Published April 15, 2004
The London-based Committee on Publication Ethics (COPE), established in 1997 to guide editors through ethical issues, recently published a draft of a code for editorial accountability (1). It seems reasonable that there would be a group prepared to help editors deal with misbehaving authors, but apparently authors aren’t the only ones behaving badly these days.
The 2003 COPE Report outlines a number of cases in which editors of research journals have been less than honest. One infamous editor wrote letters (later published) under a pseudonym in order to criticize a colleague. One editor reversed another editor’s decision to reject a manuscript because of a personal financial conflict of interest. Another editor pushed a biased view of a particular field through publication of 14 review articles by the same author. A section of the report details a year’s worth of allegations of scientific fraud reported by the nearly 200 editors participating in COPE.
In light of these reports, we thought we should reiterate our policies on how we handle editorial conflicts and reports of fraudulent behavior. For those of you unfamiliar with how the Editorial Board works, here is a primer: when a manuscript is submitted to the JCI for review, it first crosses my (the Executive Editor’s) desk. Alongside the Editor-in-Chief (Andrew Marks), I assign manuscripts to one of the JCI’s 19 Editorial Board members. To prevent any institutional bias, I handle all manuscripts with authors on the Columbia University faculty in a separate system, and often I seek guidance from a member of a previous JCI Editorial Board; the first time any of the JCI Editors will see an institutional colleague’s manuscript submitted to the JCI is if it is published. I also have a list of all the current Editors’ financial conflicts of interest and handle manuscripts with potential conflicts separately. I myself have no financial conflicts that would influence evaluation of any manuscript. I am not aware of any bias or misconduct on the part of any of the JCI Editors, and I urge any author to e-mail me personally with any concerns. Additionally, the Editorial Board of the JCI moves from university to university every five years, not only to reinvigorate the content but to remove any potential biases of a particular Editorial Board.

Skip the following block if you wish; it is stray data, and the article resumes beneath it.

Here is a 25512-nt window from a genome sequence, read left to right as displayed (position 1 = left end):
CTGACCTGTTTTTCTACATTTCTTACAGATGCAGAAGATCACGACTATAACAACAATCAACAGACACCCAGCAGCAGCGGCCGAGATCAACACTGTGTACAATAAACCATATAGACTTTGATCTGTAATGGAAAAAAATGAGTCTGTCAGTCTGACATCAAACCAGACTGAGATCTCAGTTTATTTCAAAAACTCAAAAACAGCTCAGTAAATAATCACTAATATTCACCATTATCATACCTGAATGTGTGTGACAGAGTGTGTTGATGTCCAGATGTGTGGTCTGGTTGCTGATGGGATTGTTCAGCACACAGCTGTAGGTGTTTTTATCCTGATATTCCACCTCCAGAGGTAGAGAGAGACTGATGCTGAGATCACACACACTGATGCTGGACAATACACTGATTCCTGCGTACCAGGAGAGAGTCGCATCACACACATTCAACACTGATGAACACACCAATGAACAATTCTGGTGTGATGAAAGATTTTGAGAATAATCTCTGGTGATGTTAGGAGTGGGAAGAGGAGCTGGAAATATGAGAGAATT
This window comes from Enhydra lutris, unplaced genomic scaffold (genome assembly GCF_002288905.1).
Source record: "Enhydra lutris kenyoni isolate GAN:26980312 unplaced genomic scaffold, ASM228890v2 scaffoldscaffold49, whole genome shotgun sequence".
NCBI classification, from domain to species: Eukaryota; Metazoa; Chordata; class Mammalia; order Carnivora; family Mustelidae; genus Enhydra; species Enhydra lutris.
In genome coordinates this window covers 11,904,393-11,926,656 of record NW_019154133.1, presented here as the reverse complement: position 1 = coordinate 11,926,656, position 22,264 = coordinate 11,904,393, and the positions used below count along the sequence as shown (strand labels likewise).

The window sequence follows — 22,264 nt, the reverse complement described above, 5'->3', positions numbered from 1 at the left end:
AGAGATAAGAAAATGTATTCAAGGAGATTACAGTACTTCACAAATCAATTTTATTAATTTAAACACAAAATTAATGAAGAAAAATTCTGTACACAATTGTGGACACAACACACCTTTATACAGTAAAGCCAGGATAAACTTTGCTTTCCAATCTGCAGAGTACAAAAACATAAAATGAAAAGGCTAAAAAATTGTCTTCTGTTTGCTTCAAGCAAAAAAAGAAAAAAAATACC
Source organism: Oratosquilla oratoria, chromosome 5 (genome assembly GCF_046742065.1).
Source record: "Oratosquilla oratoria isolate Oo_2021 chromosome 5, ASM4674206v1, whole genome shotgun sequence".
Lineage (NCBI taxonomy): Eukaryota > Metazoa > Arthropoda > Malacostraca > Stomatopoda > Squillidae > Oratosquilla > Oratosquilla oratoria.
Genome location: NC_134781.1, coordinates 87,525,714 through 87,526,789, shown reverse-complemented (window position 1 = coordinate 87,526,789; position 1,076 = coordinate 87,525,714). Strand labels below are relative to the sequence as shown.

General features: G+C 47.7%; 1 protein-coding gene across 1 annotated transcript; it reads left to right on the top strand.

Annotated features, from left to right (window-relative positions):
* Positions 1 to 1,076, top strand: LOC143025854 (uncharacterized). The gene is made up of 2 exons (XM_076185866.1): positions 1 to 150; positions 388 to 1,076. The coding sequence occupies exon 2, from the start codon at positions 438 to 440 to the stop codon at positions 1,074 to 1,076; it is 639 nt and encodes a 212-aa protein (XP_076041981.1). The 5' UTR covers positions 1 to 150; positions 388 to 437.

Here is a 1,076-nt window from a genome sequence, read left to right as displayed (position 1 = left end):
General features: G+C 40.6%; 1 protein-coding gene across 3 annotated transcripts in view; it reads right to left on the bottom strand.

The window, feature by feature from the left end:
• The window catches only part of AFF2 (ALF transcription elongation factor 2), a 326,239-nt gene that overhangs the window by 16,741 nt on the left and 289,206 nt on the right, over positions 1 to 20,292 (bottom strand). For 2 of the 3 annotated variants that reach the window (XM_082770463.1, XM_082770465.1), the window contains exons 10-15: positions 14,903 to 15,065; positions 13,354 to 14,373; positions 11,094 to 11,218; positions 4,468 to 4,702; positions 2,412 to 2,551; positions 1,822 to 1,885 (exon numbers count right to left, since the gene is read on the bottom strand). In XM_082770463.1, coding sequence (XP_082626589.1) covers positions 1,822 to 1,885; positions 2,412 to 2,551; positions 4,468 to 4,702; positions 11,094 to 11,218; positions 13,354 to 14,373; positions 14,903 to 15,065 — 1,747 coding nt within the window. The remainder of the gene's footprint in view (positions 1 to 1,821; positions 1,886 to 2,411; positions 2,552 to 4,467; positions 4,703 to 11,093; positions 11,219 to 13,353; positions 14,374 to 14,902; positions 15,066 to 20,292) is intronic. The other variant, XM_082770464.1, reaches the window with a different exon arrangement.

On author misconduct, the past year has been replete with examples to flesh out our policies. We take allegations of fraud very seriously and have had a longstanding policy of policing mischievous authors. The COPE Report asks all Editors to investigate and notify authors’ superiors when allegations are made. (The JCI does not participate in COPE but agrees with this sentiment.) In view of this, we have made use of the US-based Office of Research Integrity (ORI) (2), within the Department of Health and Human Services. The ORI has clear policies in place for whistleblowers, and it has been invaluable in giving advice to the JCI in how to proceed.